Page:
Healthy as its uses vegetables oils that are medium to low fat and further fortifies them with vitamins and essential fatty acids. Unhealthy for some as it could use a lesser saturated vegetable oil and be explicit on its trans-fat content.

For some people, however, I do recognize that for them Blue Band and other margarine brands out there are simply unhealthy by the mere fact that they’re processed and have additives.

And as more people become conscious of their diets and the impact it has on their health, it’s expected that products such as Blue Band with their two faces stand to lose. Simply put, consumers want to switch to alternatives that don’t have to make a case for their healthiness i.e. they’re “self-evidently healthy”.

This shift has had a negative impact on Unilever’s margarine business with it not doing that well globally; actually in some territories it’s apparently their worst performing unit. As such the company last year (2017) decided to exit the spread business globally and sell the Blue Band brand as well as others in this category.

Likewise, as a consumer you have two choices: exit the Blue Band “business” for a clear-cut healthier alternative or you can stick around for the good it has to offer. Nevertheless, this is shouldn’t be merely a conversation on the healthiness of Blue Band as it’s about one’s entire diet.

As such it would be prudent for you as a consumer to also consider other foods in your diet that may be implicated as unhealthy in their entirety or to certain subjective degrees as it’s the case here.

Processed and fast foods in general are the most obvious candidates that warrant most attention. However, as with most things of this nature, moderation is usually the most reasonable approach for the majority.

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    1. Blue Band usually requires no refrigeration. It only needs be stored in a cool dry place and should be okay as long as it has not passed its best before date (approx. 6 months if you check the dates on the pack). So I suppose it should be safe to refrigerate within this period.

  1. Brilliantly researched and articulated article. Thank you!
    You do not, however, mention the desecration of the rain forest to plant and harvest monoculture palm oil. When is there likely to be an “Orangutan Friendly” Blue Band. No product with palm oil should be exempt from scrutiny, particularly if it is owned by a big multo national company like Unilever who despite all their philanthropy, still have a lot to answer for in terms of consequences if their bottom line.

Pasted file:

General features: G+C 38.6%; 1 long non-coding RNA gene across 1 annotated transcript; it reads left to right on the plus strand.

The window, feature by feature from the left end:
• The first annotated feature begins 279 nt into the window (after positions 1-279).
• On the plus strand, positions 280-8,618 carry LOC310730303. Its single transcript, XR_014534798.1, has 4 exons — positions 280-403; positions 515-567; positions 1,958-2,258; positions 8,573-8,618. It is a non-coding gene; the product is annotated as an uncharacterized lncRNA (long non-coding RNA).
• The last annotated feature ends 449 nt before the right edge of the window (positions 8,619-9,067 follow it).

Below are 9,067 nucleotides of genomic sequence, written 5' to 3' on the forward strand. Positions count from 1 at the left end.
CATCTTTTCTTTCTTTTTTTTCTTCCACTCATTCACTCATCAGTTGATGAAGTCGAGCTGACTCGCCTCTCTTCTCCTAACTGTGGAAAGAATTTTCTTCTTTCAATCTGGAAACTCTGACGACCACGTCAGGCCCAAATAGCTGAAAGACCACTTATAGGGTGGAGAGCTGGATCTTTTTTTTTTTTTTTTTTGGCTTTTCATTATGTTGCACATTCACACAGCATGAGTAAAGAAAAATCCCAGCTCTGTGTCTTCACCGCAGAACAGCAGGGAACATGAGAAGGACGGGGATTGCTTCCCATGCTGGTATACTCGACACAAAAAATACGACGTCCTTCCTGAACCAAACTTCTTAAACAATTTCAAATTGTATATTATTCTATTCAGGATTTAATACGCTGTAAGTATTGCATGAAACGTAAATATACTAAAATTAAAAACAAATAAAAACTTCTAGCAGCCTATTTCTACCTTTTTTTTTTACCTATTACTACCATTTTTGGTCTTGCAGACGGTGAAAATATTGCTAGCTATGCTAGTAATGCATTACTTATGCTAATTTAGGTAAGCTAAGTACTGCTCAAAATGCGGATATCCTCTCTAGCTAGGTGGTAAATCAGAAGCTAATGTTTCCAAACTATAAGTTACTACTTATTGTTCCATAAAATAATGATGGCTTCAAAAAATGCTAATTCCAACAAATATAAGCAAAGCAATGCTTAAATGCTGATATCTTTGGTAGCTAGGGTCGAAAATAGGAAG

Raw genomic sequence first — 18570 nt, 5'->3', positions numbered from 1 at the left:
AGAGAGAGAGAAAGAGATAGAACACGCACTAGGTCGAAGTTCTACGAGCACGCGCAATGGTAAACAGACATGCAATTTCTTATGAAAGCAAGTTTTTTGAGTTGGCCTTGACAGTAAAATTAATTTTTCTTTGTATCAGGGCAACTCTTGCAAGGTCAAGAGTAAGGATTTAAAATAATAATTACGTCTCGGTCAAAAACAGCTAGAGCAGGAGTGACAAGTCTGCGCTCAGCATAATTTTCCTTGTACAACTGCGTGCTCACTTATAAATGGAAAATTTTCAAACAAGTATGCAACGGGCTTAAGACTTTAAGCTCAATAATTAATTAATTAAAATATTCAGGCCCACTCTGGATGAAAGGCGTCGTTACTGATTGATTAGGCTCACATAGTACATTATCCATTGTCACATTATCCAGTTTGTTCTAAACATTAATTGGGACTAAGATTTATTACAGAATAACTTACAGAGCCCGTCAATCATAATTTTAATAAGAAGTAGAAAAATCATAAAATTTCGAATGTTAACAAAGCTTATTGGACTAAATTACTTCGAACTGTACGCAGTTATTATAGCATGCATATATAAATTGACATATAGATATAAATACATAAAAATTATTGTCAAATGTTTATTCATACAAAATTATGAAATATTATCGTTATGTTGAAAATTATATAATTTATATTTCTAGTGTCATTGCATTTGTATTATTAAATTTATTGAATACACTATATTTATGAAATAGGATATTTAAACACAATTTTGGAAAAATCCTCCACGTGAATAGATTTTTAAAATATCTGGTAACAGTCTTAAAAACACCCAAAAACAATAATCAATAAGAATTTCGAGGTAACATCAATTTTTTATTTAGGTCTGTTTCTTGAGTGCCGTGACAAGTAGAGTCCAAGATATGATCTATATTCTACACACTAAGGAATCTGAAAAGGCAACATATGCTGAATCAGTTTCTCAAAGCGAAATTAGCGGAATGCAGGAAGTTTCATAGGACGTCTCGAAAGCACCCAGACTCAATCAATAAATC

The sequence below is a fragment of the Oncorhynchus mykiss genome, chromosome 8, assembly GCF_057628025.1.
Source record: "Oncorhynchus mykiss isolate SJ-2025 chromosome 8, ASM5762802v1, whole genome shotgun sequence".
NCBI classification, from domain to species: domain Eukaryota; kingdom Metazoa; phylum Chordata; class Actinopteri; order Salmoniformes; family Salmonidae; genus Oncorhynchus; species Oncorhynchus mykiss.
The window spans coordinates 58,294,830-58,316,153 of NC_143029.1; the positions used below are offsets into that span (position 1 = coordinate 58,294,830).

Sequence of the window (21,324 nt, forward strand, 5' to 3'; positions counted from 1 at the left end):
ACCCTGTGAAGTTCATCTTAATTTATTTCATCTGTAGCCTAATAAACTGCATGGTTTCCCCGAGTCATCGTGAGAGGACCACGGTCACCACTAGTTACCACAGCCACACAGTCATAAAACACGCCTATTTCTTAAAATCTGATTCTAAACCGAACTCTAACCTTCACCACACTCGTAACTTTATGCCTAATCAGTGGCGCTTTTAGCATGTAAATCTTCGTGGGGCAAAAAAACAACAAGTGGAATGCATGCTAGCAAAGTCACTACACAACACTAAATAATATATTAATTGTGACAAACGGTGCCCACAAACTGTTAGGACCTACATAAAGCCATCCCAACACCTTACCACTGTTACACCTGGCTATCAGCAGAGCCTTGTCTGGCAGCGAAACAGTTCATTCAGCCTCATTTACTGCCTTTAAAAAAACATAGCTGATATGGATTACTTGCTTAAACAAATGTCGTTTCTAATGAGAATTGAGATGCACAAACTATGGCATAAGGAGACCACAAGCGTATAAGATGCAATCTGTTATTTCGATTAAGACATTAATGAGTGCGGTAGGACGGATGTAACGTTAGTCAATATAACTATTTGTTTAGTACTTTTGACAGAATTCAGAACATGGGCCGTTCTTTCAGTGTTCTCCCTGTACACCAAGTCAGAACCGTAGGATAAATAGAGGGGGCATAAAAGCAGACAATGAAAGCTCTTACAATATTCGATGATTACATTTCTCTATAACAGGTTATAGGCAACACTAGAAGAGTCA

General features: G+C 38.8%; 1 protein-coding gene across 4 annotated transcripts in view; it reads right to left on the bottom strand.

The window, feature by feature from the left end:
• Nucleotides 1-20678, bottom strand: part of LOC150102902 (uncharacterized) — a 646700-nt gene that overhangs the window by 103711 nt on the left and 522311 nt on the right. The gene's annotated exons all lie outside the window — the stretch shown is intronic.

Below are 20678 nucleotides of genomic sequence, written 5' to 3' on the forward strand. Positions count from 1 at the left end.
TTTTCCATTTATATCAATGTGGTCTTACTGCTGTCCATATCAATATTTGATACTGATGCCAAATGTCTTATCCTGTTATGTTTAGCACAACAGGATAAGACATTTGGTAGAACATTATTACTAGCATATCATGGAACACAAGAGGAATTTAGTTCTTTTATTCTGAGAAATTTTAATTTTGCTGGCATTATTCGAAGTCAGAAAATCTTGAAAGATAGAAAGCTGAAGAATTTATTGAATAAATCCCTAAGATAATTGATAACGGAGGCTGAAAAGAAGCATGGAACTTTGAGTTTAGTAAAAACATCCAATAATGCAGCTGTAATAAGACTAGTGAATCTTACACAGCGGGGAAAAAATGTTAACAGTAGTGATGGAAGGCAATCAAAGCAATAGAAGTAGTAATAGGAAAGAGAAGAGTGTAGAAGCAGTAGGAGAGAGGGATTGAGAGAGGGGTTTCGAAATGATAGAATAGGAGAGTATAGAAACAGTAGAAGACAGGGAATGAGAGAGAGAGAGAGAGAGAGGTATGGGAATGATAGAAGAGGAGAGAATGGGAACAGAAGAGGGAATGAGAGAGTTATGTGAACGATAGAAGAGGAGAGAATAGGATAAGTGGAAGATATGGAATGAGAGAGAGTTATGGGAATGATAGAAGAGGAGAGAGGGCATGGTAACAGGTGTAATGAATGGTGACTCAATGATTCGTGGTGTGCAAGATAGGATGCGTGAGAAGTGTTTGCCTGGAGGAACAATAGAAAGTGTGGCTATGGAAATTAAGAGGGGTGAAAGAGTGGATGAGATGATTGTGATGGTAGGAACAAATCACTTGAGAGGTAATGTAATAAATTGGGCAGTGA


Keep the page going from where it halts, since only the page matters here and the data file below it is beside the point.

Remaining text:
You also accept unchallenged the claim (Propaganda) that saturated fats raise bad colesterol and are therefore bad for you. Do you have a scientific peer reviewed paper that backs that up? and if so, would you mind also sharing peer reviewed papers that prove that prior research on this has since been disproven? As is claimed in the book “The diet Myth” by Tim Spector and “Keto Clarity” by a Jimmy Moore.


    1. Thank you for the kind words. I’m aware of the negative effects the Palm Oil industry is having on the rainforests but not too well to comment on it. Nevertheless, it’s completely unacceptable and I agree, some action ought to be taken to stop the clearing of the rainforest and not just for the Orangutans but also the farmers themselves, as the likely long-term side-effects of this destruction may only endanger their homes if not their livelihoods despite it being a lucrative deal at the moment.

      As for the issue on saturated fats, that’s a very divisive subject that I deliberately chose not to delve into and merely glossed over it when I mentioned butter is making a comeback. I don’t have studies for the assertion that saturated fats raises cholesterol as I chose to stick to what is currently recommended by our health organs rather than be contradictory. However, its good that you brought it up. I believe this is the kind of topic that calls for individual scrutiny as there are a lot of opposing views coming from different entities, be they researchers, health organizations or government bodies.

      My philosophy on this kind of matters, and pretty much nutritionally, is to err on the side of what is practical. In this case, I believe one will or has little to worry about cholesterol if:
      *they’re taking a nutritionally diverse diet (“balanced diet”) while minimizing or cutting out completely what has been irrefutably established as a risk factor (e.g transfats)
      *their energy intake is well adjusted for their energy output,
      *they’re physically active
      *they have no underlying health conditions, family history or medications that put them at risk of high cholesterol; basically all uncontrollable factors that may put them at risk of having high LDL or low HDL.

      This works for me and I believe it would for a large segment of the populace that has no time to sift through let alone the expertise to adjust their diets and lifestyles appropriately to whatever conflicting research is coming out every other day. Such is the case with Keto Diet, which, despite having a science to back its high fat, low carb diet, you get the sense some people may not follow it to the book and may essentially approach it as a “fad diet” rather than something to integrate sustainably into their lifestyle.

      I suppose what I’m trying to say is that, while their may be little merit as to saturated fat being a risk factor for cholesterol, I believe that assertion may somewhat be “helpful” for people who are not too keen about how their diet, in light of our modern lifestyles, ultimately affects their health.